Advancing the Field of Engineering with Computational Design
Entuitive’s commitment to advancing the field of engineering with parametric modelling and computational design has taken us from academia to the industry. In addition to giving guest lectures on parametric modelling to engineering students and working with them on Capstone projects, our people have been promoting computational design to the wider AEC industry as well.
Patryk Wozniczka, Computational Design Specialist at Entuitive, is a founding member of the Toronto Dynamo User Group (ToDUG), a community of visual programming enthusiasts whose aim is to promote computational design to create a better, more sustainable built environment. The group has hosted several events since its inception, with the next one taking place on June 23, focusing on digital fabrication in the AEC industry.
We sat down with Patryk for a quick chat on the inception of ToDUG and why computational design education is the future of the industry.
Thanks for taking the time to talk to us, Patryk. Let’s start with how the Toronto Dynamo User Group formed.
Patryk: The founding committee met during a Dynamo Hackathon. This was a two-day event organized by Autodesk at their learning centre in the MaRS district in Toronto, and it was only the second such event in the world.
Dynamo is a visual programming tool used with Revit, the BIM software, that allows for easier programming. Rather than having to remember lines of traditional code, Dynamo offers a library of “nodes” to put together into various algorithms. It’s a kind of drag-and-drop form of programming.
During the hackathon we started discussing the possibility of forming a group that would popularize these computational design methods within the local designer community. We wanted to initiate and cultivate conversations on topics beyond Dynamo as well, such as the state of the industry and sharing the best tools for the job in this ever-changing landscape of technology.
Why do you think it’s important to facilitate and promote computational design right now?
Patryk: The ability to create smarter tools allows actors to stay at the forefront of technological development and helps them design better, more sustainable, more resilient artifacts and buildings. We focus not only on computational design but also think holistically about the entire lifecycle of a building.
In times of increasing climate risk, we must pay attention to the environment, and thanks to an abundance of data, we finally can. Phenomena like temperature gradients have acquired a level of evidence that they did not possess a couple of decades ago. We can use this data together with computational design tools to design a built environment that doesn’t harm the natural environment quite so much. We can get really creative with how the structures of the future will look and act.
The means to taking advantage of this information explosion is the rapid digitization of the AEC industry, incorporating not only computational design methods into the design of buildings/objects but also digitizing the process of the construction, maintenance, and recycling of buildings. That’s why we’re focusing our next event on the topic of digital fabrication and its opportunities in AEC.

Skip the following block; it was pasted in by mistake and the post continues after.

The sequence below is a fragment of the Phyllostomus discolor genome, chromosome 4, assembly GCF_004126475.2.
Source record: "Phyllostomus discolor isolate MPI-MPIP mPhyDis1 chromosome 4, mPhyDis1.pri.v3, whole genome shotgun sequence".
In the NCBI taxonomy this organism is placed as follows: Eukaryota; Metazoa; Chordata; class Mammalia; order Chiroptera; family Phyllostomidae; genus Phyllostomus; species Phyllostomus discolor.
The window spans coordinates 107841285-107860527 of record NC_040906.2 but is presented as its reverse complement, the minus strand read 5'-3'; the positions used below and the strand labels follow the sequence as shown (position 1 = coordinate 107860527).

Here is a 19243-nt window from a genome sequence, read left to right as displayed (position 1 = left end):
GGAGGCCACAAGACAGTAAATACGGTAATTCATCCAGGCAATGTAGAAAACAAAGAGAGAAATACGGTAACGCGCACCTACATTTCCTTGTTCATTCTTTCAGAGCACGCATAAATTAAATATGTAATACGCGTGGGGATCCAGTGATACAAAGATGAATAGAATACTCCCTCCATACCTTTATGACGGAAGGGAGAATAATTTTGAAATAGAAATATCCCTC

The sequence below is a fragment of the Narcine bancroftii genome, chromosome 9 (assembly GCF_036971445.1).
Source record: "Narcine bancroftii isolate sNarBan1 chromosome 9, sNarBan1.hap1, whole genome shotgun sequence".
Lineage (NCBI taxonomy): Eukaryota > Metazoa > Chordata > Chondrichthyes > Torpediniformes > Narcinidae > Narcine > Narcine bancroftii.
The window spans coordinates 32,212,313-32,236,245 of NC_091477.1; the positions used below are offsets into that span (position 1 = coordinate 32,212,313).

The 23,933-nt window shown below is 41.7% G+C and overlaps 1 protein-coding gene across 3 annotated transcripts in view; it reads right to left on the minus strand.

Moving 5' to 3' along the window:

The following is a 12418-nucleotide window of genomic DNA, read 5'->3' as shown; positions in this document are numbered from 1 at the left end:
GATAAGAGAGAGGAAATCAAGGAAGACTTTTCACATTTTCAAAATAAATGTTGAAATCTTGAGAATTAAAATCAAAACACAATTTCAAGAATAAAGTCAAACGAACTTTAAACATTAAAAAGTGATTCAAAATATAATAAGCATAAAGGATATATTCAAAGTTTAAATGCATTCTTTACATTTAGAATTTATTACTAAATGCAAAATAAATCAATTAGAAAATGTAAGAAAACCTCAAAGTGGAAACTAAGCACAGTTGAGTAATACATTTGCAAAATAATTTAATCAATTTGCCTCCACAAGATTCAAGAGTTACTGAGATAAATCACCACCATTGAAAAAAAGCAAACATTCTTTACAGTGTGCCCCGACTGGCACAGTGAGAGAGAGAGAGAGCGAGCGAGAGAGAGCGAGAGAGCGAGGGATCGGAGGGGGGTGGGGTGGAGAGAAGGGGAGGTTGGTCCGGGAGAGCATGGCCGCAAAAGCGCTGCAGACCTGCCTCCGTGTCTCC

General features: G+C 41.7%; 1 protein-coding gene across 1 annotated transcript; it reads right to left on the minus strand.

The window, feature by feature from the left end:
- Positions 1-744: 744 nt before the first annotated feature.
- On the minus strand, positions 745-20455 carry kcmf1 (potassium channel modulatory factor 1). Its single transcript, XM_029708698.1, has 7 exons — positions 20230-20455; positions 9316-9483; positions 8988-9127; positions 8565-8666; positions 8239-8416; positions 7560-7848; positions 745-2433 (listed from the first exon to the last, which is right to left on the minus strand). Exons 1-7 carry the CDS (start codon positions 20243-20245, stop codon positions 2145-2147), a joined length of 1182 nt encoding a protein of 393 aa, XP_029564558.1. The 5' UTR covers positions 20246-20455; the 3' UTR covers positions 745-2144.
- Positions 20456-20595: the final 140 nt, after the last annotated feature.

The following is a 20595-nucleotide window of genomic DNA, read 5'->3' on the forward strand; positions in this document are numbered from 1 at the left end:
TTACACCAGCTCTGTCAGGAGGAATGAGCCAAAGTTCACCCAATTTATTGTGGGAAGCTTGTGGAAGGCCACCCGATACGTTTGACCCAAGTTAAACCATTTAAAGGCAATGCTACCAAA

What can computational design achieve in the world of structural engineering?
Patryk: Entuitive recognized the value of computational design for structural engineering workflows early on – the best example is the initiative started and led by Nick Zeeb, our Computational Design Lead, called Project Enhance. This project trains our staff on the various programming software that will allow us to design the best, most efficient structures.
For example, we can input design parameters into an algorithm and run programs to find the optimal structural design based on those parameters. These programs can quickly run through thousands of options in search of the best solution, which would be impossibly time-consuming to perform by hand, providing us with creative options we might not have considered otherwise.
Computational design and digital fabrication give the designer the ability to harness a vast potential for precision measurement, complex modelling, and synthesized manufacturing, including machine learning and artificial intelligence while taking nothing away from design creativity.
What are ToDUG’s plans for the future?
Patryk: We would like to continue supporting the community of computational enthusiasts that gathered around the common excitement of the disruptive potential of digital technologies in AEC. We are on an intriguing path exploring multiplying inter-relationships between design, structural engineering, materials science, control systems, and robotics.
We would like to turn this upcoming panel discussion into a series exploring pressing issues and processes that are central to our industry. The next panel will address the ongoing ecological emergency. Simultaneously we will continue organizing more casual user groups and workshops.
Thank you, Patryk, for taking the time to talk to us today about computational design. We look forward to more great events from the Toronto Dynamo User Group.
If you’d like to learn more about computational design and digital fabrication, reach out to Patryk Wozniczka.